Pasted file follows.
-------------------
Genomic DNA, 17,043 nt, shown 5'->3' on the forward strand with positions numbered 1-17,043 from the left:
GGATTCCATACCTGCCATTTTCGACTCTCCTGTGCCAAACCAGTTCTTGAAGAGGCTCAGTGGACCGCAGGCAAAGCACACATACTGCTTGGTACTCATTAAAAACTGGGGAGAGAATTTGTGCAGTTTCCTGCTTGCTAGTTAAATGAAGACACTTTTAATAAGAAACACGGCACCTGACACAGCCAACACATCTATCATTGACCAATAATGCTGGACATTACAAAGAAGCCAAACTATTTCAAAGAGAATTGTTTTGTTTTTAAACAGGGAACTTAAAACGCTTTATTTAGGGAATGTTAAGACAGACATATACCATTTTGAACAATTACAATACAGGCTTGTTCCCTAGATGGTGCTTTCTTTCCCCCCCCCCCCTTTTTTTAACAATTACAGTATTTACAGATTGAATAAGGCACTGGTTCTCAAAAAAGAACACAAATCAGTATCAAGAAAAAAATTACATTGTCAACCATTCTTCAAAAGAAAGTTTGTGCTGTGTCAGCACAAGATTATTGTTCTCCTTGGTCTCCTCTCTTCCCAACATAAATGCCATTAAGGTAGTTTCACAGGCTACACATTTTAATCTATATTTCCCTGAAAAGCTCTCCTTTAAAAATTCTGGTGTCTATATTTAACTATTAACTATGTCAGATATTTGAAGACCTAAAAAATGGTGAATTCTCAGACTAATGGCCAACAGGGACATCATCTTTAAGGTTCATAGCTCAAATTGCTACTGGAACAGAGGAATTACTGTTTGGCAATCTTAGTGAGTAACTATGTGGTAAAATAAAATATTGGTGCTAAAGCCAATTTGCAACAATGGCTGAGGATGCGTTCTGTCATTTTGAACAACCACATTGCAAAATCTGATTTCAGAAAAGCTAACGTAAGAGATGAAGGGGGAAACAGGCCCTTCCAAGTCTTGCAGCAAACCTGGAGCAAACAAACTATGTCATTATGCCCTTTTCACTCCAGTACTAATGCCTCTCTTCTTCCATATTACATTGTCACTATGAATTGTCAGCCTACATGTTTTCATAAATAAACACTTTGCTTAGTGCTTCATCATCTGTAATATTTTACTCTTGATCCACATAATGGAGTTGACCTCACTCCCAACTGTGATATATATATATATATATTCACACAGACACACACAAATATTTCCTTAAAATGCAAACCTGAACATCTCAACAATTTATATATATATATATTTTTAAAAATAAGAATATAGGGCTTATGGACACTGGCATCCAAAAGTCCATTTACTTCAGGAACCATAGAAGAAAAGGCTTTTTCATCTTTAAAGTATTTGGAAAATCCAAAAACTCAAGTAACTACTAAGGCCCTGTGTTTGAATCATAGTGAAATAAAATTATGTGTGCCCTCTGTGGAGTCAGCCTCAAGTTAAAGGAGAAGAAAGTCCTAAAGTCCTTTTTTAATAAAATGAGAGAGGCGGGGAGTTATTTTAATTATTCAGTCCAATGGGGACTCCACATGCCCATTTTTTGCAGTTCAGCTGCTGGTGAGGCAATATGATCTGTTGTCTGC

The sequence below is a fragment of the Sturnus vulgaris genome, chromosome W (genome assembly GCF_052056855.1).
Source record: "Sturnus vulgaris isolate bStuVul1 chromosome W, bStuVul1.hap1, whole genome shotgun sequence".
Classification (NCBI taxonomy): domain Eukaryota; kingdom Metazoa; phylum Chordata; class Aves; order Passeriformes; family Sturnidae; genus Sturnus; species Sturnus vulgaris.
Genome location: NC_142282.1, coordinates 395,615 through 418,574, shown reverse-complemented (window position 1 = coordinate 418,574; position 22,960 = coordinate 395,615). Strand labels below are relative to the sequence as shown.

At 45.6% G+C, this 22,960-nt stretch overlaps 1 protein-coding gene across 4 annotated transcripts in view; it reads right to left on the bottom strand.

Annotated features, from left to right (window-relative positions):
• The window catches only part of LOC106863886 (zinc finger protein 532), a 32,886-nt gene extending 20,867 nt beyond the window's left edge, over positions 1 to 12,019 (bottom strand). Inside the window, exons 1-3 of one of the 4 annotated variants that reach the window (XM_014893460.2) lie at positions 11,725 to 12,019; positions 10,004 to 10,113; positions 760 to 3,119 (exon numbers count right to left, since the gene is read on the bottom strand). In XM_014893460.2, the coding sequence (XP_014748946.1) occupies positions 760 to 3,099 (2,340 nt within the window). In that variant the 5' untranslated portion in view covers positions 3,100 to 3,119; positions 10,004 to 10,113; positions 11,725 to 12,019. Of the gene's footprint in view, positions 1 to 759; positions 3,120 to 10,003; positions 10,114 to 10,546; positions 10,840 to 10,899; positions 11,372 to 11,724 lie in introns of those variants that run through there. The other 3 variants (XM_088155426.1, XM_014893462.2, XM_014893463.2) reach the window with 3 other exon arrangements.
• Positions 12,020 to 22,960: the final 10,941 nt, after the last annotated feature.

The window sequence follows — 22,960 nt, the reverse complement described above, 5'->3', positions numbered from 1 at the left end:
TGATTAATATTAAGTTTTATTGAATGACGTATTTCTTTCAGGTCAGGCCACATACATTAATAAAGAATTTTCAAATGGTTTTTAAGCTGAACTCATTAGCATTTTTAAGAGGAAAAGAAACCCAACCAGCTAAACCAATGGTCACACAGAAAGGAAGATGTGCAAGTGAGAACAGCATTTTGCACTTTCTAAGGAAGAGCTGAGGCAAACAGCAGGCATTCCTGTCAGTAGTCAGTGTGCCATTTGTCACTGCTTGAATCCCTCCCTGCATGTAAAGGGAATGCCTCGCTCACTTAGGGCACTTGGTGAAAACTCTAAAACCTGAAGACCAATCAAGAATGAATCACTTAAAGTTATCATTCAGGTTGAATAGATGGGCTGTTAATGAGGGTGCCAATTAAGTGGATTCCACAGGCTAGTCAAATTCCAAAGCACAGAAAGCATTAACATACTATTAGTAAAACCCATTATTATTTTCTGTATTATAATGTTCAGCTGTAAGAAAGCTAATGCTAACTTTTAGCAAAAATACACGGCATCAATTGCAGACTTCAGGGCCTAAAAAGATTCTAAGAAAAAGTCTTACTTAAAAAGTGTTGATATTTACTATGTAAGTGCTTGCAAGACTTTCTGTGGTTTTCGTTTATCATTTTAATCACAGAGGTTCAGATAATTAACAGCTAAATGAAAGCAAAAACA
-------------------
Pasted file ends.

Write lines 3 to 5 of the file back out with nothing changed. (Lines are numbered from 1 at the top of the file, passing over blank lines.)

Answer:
The sequence below is a fragment of the Sturnus vulgaris genome, chromosome W (genome assembly GCF_052056855.1).
Source record: "Sturnus vulgaris isolate bStuVul1 chromosome W, bStuVul1.hap1, whole genome shotgun sequence".
Classification (NCBI taxonomy): domain Eukaryota; kingdom Metazoa; phylum Chordata; class Aves; order Passeriformes; family Sturnidae; genus Sturnus; species Sturnus vulgaris.